So we stipulate that Sanders starts with a small but dependable base of electoral votes. The Republican candidate also starts with a solid base of electoral votes — Texas and most of the South, the Plaines, and the Rocky Mountain states.
Outside of each party’s base states, the voters will make up their minds during the campaign, based on the issues and how comfortable (or not) they feel with the candidates. Sanders is doing OK in Iowa. Any other Midwestern states where he might do OK? Swing states like Ohio, Florida, Michigan, Wisconsin, Pennsylvania, will be in play.
Socialism and apple pie
Item three: Sanders might wither under relentless Republican attacks, especially from Donald Trump. Well, how has Sanders stood up so far against Hillary Clinton? She’s a formidable opponent. Sanders gives a good speech. He draws crowds of supporters. Hasn’t he been the most disciplined of candidates in staying on message? Does Sanders look like he’s afraid? Afraid of anybody? Does Sanders even care what Donald Trump says?
What’s Trump going to do? Call Sanders a socialist? Voters have heard that word so often in the past year, it’s become almost bland. Sanders has diluted the meaning of the word “socialism.” Bernie Sanders’s brand of socialism is not the fearful socialism of 1919 or 1949. Hardly a voter is alive who can remember 1919, and only a dwindling minority remembers 1949. Get a grip. It’s the 21st century. Voters are not exactly panicked by the word “socialism.”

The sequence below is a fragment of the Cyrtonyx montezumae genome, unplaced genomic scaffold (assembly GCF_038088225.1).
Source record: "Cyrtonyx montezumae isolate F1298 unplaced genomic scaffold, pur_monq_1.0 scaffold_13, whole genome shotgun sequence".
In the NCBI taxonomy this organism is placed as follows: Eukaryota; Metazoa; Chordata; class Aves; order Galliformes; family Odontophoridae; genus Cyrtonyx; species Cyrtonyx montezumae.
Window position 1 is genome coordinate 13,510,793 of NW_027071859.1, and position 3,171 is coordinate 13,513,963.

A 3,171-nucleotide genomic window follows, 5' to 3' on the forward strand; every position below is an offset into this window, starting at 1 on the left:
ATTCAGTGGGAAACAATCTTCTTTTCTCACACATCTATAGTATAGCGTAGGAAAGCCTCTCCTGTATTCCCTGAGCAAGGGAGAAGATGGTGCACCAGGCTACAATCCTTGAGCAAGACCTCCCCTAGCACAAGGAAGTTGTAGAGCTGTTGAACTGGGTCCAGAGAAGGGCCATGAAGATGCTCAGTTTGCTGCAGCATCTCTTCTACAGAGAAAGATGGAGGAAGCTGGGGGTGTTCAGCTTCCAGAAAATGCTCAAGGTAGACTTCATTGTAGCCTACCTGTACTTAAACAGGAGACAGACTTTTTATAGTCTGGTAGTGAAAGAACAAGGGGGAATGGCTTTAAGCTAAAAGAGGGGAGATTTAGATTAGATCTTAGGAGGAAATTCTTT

Item four: Who’s honest, sincere, plays well with others? Who, Trump? I don’t think so. Cruz? Trump has labeled Cruz “a nasty person?” Let’s concede that Sanders wins on honesty and sincerity. And niceness!
Who will voters trust?
Item five: The voters. Now we’re getting to the heart of electability. Bernie Sanders starts with all liberal Democrats. Trump? Conservative Republicans dislike him. Independents? Sanders has been the only Independent in the U.S. Senate for years. He can get at least an even split with Independents, maybe better. Who’s going to win the Black vote and the Hispanic vote? Not Trump. The Muslim vote?